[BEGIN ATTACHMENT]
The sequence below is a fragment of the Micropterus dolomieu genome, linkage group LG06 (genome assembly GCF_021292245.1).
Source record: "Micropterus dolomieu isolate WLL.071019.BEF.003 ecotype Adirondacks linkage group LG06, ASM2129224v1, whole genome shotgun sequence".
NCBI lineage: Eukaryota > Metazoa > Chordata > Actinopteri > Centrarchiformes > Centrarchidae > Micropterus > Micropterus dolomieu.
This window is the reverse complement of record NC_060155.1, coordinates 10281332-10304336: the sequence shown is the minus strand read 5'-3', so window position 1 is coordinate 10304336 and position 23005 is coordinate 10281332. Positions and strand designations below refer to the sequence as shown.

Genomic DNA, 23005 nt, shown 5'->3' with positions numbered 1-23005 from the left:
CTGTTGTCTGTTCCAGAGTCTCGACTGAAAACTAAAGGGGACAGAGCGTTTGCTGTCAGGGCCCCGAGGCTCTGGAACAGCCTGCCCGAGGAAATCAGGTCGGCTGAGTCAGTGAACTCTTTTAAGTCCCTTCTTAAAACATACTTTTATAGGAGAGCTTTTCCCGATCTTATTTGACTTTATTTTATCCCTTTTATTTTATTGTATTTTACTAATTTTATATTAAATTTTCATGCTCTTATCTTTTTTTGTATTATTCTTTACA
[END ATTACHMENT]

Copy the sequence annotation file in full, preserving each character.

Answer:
The sequence below is a fragment of the Micropterus dolomieu genome, linkage group LG06 (genome assembly GCF_021292245.1).
Source record: "Micropterus dolomieu isolate WLL.071019.BEF.003 ecotype Adirondacks linkage group LG06, ASM2129224v1, whole genome shotgun sequence".
NCBI lineage: Eukaryota > Metazoa > Chordata > Actinopteri > Centrarchiformes > Centrarchidae > Micropterus > Micropterus dolomieu.
This window is the reverse complement of record NC_060155.1, coordinates 10281332-10304336: the sequence shown is the minus strand read 5'-3', so window position 1 is coordinate 10304336 and position 23005 is coordinate 10281332. Positions and strand designations below refer to the sequence as shown.

Genomic DNA, 23005 nt, shown 5'->3' with positions numbered 1-23005 from the left:
CTGTTGTCTGTTCCAGAGTCTCGACTGAAAACTAAAGGGGACAGAGCGTTTGCTGTCAGGGCCCCGAGGCTCTGGAACAGCCTGCCCGAGGAAATCAGGTCGGCTGAGTCAGTGAACTCTTTTAAGTCCCTTCTTAAAACATACTTTTATAGGAGAGCTTTTCCCGATCTTATTTGACTTTATTTTATCCCTTTTATTTTATTGTATTTTACTAATTTTATATTAAATTTTCATGCTCTTATCTTTTTTTGTATTATTCTTTACA